I admit it. One of my indulgences is watching reality TV. One of the shows that I used to watch was Celebrity Rehab. It wasn’t to participate in any schadenfraude, but having a family with a history of substance abuse, it’s something interesting for me to watch, safely removed.
One season, Jason Davis, the son of billionaire Marvin Davis was lamenting to Dr. Drew Pinsky and his counsellor Bob Forrest that he didn’t have a strong relationship with his father, something that he desperately wanted throughout his whole life.
To paraphrase, he said,
“I wish I had a father instead of security guards.”
“But you don’t,” Bob Forrest replied, “you don’t.”
I had a moment then, and that line has stuck with me and resonated with me time and time again.
This past June 7th was the 10th anniversary of my mum’s death. Every year, it’s a terribly melancholy day for me, and usually the weather cooperates. Gloomy, and overcast. My family allows me to be sad, my husband lets me brood and I fully embrace the depth of sadness that I feel that day. It’s trying, exhausting and as real as anything. The tears recur all day, brief and stinging.
This year, something stung a bit more.
About a month ago, my father remarried. He’s got a great woman in his life, who he’s been living with in LA for a few years now, and it’s been great to see him as happy as he is. I have no problem with the marriage or the relationship. I love my Dad, and I want to see him happy.
My lament, à la Jason Davis, is that my father’s happiness is still the only thing that he cares about too. My whole life, I’ve never been as important as his joints, his friends or his freedom. Growing up, he was way more my buddy, than a father figure.
I really wanted to be there as my Dad took new vows with this important woman in his life. I asked. No less than five times. When he called our house to tell us his wedding date, I got 10 days notice. Ten days to book vacation days, get a flight, bail on commitments and get myself down there. But that was the whole point, right? Ten days ensured that I wouldn’t be. So, I wasn’t.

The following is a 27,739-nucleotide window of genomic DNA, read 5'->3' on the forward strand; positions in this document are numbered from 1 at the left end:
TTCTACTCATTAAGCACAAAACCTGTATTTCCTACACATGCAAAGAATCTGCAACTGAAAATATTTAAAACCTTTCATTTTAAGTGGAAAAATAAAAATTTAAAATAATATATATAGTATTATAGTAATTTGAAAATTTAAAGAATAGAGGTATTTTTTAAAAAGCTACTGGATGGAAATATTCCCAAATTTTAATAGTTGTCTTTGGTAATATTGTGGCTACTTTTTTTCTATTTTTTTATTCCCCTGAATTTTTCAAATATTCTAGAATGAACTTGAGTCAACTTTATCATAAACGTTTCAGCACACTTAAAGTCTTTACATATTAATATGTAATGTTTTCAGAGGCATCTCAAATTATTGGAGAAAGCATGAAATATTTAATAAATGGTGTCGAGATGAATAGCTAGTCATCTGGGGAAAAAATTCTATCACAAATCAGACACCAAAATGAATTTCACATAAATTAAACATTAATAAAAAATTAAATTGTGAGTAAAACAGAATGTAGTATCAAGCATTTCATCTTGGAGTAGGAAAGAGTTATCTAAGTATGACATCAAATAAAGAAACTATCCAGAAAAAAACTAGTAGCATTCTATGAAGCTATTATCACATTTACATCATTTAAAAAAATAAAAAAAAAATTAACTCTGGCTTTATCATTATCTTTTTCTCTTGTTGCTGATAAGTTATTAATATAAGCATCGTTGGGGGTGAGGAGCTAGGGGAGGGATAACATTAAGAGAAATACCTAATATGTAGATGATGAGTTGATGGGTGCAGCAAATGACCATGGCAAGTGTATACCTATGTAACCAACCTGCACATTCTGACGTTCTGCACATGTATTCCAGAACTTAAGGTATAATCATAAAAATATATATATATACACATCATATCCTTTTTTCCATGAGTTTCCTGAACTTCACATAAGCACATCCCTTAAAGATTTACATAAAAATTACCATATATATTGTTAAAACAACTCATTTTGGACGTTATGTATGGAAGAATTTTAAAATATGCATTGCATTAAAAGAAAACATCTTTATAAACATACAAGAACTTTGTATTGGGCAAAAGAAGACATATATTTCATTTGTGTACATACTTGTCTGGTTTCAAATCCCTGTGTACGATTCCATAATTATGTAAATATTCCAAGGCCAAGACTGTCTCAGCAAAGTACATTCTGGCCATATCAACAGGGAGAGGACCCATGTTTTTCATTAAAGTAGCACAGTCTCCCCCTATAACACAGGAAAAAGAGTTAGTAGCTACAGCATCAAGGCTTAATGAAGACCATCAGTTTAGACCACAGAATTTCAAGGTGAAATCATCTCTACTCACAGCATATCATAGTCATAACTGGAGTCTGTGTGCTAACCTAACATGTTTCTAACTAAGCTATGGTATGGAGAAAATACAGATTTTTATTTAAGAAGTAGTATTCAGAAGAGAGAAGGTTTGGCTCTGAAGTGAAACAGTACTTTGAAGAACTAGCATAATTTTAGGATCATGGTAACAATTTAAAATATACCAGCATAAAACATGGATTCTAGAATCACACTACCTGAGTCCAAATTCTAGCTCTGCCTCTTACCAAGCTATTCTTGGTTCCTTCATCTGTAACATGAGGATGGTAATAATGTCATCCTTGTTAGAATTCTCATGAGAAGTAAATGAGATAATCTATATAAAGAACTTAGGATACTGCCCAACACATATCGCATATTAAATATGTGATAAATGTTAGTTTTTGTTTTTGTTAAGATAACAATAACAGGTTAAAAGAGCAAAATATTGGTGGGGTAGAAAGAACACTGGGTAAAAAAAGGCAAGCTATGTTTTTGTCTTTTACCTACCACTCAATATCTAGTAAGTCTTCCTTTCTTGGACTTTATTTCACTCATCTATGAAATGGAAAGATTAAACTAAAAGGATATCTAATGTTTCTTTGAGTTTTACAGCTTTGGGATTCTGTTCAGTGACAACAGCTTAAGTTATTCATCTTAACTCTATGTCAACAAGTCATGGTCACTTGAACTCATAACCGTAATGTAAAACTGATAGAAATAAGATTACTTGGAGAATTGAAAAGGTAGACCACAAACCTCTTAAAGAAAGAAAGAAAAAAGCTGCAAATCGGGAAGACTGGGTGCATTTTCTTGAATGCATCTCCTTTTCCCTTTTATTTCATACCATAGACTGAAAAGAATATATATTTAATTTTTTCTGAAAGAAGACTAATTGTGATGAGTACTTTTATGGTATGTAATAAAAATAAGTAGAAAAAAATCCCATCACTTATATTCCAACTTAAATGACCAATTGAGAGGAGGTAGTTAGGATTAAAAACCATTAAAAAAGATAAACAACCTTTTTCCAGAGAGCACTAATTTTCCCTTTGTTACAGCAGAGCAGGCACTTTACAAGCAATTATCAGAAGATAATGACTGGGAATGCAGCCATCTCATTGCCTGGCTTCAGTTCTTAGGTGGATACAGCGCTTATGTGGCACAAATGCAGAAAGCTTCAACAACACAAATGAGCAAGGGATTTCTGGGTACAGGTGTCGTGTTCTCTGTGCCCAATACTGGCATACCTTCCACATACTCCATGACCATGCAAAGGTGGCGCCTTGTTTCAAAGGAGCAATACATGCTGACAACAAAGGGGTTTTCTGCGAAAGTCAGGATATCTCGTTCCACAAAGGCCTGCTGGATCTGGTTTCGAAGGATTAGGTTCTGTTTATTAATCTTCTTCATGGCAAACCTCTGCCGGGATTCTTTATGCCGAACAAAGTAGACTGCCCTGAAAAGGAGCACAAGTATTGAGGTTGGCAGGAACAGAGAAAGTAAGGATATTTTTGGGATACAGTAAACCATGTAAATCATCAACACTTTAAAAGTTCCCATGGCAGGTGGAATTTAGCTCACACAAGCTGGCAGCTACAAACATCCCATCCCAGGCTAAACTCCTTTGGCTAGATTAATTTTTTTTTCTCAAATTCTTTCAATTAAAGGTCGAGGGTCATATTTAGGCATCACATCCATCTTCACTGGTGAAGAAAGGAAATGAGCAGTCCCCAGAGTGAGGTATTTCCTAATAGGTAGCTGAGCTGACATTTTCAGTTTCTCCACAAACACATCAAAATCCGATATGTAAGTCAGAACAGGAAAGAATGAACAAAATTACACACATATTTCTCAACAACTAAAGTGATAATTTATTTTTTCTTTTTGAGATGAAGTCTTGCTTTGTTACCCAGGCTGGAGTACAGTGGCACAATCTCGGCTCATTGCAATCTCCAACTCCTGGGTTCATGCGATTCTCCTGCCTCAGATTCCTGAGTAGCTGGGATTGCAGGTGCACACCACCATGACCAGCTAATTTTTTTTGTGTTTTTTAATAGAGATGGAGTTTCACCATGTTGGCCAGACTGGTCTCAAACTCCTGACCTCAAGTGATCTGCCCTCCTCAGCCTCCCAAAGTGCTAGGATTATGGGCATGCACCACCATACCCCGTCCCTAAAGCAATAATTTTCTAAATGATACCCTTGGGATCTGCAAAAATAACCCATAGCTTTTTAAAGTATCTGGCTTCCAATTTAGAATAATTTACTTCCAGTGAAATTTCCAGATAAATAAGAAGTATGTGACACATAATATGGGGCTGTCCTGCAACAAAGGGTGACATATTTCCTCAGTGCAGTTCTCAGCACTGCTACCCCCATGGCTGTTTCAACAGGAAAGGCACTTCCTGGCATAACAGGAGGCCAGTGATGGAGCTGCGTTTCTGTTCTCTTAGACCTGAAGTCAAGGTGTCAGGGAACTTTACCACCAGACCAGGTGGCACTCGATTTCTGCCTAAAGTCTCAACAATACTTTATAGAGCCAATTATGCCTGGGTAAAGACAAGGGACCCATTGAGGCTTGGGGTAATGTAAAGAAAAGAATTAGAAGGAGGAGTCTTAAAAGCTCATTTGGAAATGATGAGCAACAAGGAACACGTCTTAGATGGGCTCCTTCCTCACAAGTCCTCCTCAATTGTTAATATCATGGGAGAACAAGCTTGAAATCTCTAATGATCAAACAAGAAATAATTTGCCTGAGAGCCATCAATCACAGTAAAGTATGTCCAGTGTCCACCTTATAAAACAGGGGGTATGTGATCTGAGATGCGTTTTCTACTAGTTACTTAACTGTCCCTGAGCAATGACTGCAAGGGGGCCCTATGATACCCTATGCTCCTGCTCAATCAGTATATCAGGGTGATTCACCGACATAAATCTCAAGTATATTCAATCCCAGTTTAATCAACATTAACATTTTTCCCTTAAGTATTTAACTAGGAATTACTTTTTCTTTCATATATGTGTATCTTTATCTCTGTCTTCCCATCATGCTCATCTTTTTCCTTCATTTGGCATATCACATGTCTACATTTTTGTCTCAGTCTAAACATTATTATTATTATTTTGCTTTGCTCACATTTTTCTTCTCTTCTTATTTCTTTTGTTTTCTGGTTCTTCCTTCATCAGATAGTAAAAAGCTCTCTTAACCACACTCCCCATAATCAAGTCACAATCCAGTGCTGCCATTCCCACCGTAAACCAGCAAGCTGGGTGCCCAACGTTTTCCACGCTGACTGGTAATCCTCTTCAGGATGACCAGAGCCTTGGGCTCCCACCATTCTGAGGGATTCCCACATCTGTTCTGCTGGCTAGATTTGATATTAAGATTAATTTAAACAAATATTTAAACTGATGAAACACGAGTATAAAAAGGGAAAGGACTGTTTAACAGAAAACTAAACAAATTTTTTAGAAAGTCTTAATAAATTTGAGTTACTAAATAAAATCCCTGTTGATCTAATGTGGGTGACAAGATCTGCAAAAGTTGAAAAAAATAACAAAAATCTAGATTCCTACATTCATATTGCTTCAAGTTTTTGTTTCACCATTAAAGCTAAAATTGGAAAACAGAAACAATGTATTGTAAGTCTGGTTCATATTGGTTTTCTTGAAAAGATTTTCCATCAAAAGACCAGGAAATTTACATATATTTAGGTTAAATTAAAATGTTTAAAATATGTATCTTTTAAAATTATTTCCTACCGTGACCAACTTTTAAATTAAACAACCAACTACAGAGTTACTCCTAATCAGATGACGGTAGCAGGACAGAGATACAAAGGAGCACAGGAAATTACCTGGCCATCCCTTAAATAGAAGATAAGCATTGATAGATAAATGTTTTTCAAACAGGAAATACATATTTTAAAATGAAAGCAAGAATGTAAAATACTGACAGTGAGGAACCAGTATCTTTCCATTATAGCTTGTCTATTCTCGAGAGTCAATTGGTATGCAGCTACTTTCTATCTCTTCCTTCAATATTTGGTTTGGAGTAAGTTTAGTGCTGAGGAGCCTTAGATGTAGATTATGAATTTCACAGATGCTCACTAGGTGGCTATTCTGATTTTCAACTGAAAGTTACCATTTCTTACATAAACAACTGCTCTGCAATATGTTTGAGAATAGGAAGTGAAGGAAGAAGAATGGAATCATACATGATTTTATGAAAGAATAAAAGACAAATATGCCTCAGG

Then, on the 10th anniversary of my mother’s passing, he phoned to tell me that he wouldn’t be visiting with me and my family the next day, but he’d wait until the following weekend when his new wife was in town too, and they’d make the trip together. It worked out better for him that way.
He didn’t mention my mother. The woman whom he had spent 40 years with, produced two children and had two grandchildren with, and whom I was actively and immensely still grieving that day, didn’t even warrant mentioning.
To say that I was hurt, would be a gross understatement. I called my father back a couple of hours later, told him that I was still incredibly hurt about the wedding and through tears, told him that not only could I not bring myself to visit with him, I more importantly, didn’t want to.
Ironically, he said the same thing in response to me, as were the last words my mother ever spoke to me. “Okay, love.”
I tweeted out later that day
“Hard part is accepting what you don’t have, no matter how much you wish you did. Easy part is mindfully creating what you want instead.”
I don’t have a Dad that wants to see me and my children as soon as he crosses the border.
I don’t have a Dad that couldn’t dream of getting married again without any of his family there.
I don’t have a Dad that is mindful of others, and thoughtful of what his children’s and grandchildren’s needs are (because no matter how old one gets, I’m still my Dad’s girl).
I don’t have a Dad that will ever read this either, because no matter what I ever achieved or produced, it never got his attention anyway.
So, what do I have?
I do have is the ability to ensure that my children never feel this way.
I do have the option to not avail myself to recurring hurt.
I also have is the ability to say, “no” when relationships aren’t supportive and making me happy.
And I have the ability to see what I don’t have, accept it and let it go.
Working on that last part…